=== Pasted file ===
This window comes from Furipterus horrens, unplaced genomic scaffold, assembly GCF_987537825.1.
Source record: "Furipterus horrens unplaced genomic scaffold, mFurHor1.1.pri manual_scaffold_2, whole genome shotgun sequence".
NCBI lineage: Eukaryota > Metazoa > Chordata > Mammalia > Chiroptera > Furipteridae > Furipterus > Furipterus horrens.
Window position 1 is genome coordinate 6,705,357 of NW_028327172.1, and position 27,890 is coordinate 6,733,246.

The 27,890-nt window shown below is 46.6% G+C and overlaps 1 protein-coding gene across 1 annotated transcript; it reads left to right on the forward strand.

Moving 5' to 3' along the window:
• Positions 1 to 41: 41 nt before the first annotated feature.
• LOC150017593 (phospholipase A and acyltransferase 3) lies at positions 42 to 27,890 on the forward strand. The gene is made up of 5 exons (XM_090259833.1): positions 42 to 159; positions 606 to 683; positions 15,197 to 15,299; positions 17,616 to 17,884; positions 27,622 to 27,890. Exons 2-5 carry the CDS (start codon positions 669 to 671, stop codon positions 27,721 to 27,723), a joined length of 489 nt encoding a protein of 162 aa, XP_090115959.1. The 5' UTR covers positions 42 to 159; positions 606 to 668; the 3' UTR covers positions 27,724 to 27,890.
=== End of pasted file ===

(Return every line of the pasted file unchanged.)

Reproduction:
This window comes from Furipterus horrens, unplaced genomic scaffold, assembly GCF_987537825.1.
Source record: "Furipterus horrens unplaced genomic scaffold, mFurHor1.1.pri manual_scaffold_2, whole genome shotgun sequence".
NCBI lineage: Eukaryota > Metazoa > Chordata > Mammalia > Chiroptera > Furipteridae > Furipterus > Furipterus horrens.
Window position 1 is genome coordinate 6,705,357 of NW_028327172.1, and position 27,890 is coordinate 6,733,246.

The 27,890-nt window shown below is 46.6% G+C and overlaps 1 protein-coding gene across 1 annotated transcript; it reads left to right on the forward strand.

Moving 5' to 3' along the window:
• Positions 1 to 41: 41 nt before the first annotated feature.
• LOC150017593 (phospholipase A and acyltransferase 3) lies at positions 42 to 27,890 on the forward strand. The gene is made up of 5 exons (XM_090259833.1): positions 42 to 159; positions 606 to 683; positions 15,197 to 15,299; positions 17,616 to 17,884; positions 27,622 to 27,890. Exons 2-5 carry the CDS (start codon positions 669 to 671, stop codon positions 27,721 to 27,723), a joined length of 489 nt encoding a protein of 162 aa, XP_090115959.1. The 5' UTR covers positions 42 to 159; positions 606 to 668; the 3' UTR covers positions 27,724 to 27,890.